Many birthmothers want their baby placed with the adoptive family directly from the hospital. Some women prefer to place their baby in temporary care while they consider their adoption decision. Your agency can help you pursue either option.
5. How much will my child know about me?
That depends on what type of adoption plan you choose: open, semi-open, or confidential. Your agency will encourage you to provide your complete medical and social history for your child, no matter what type of adoption plan you make, and in some states, that is required. You may choose to share your identity and where you live with the adoptive family. If you’ve made an open adoption plan, you may have ongoing, direct contact with your child and the adoptive family.
The information your child will know about the birthfather depends on his relationship with you and your client advocate. Most birthfathers give their complete medical and social history, recognizing how important it is for the child. In some cases though, the only information available about the birthfather is what the birthmother provides.
6. Does the birthfather have any rights to the child?
Both you and the birthfather have rights to your child. If you disagree about adoption or you no longer have a relationship with him, your agency will work with the birthfather and/or the courts to notify him of his rights.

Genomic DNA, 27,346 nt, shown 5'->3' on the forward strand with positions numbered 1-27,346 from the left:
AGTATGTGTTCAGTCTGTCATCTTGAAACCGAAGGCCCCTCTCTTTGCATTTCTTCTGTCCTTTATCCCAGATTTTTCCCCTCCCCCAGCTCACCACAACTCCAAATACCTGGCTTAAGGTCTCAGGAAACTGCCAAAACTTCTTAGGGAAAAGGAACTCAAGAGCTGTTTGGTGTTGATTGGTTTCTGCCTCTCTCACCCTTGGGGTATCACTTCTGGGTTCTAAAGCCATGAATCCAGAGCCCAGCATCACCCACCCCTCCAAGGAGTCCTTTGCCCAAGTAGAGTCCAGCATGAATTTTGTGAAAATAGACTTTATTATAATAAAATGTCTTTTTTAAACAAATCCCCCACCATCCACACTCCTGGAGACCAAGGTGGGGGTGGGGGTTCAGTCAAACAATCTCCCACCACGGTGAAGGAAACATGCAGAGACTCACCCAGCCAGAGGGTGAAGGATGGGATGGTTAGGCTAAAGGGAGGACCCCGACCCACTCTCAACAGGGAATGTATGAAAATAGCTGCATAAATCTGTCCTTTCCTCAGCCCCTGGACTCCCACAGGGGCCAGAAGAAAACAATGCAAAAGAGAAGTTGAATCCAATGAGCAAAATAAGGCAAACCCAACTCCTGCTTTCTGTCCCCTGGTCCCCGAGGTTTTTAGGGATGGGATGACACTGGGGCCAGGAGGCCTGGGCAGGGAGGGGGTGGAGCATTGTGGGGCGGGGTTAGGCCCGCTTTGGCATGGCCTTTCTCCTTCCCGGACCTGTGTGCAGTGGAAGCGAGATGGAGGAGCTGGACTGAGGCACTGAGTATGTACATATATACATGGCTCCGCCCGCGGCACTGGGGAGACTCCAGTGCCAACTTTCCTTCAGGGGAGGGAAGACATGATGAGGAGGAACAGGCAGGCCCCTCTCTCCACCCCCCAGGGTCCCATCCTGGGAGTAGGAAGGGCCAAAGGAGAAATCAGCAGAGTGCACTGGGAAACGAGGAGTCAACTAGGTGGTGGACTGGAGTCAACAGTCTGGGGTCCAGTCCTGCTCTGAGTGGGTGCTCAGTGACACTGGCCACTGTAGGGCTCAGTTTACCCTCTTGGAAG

7. Can my child find me if he or she wants to search for me someday?
The law in your state determines when and how your child may access the information in the adoption file. Your caseworker will explain the current laws as they apply to your particular adoption plan.
8. How can I be sure my child will be well cared for?
Adoptive families approved by your agency must meet standards that are shared with you. Your agency will make every attempt to complete a thorough assessment of potential adoptive families. Prior to finalizing the adoption, a caseworker will make home visits to ensure the child’s well-being. In an open adoption, you will be able to see for yourself how well your child is cared for and how much he or she is loved through your ongoing relationship with your child and the adoptive family.
9. Do I need an attorney, or do I pay my adoption agency to assist me with the adoption?
You do not need an attorney and there are no costs charged to you. The adoption agency will handle all the legal details for you and the birthfather.
10. Does the adoption agency offer assistance with medical and living expenses while I am making an adoptive plan?
Assistance with medical and living expenses is available through many adoption agencies. For details about how your agency can help you in your particular circumstances, contact your caseworker.
We hope this information was able to answer at least some of your initial questions and concerns, but we would still love the opportunity to sit down with you and discuss the hope-filled future of you and your child.
We believe whole-heartedly that your pregnancy is not a problem to be solved or an accident to be fixed. It’s about life—yours and your baby’s.
Everything happens for a reason. We want to see you make the most healthy and positive choices possible, for both of you!
1 This material has been adapted from “10 Questions Most Birthmothers Ask about Adoption,” © 2003 Bethany Christian Services.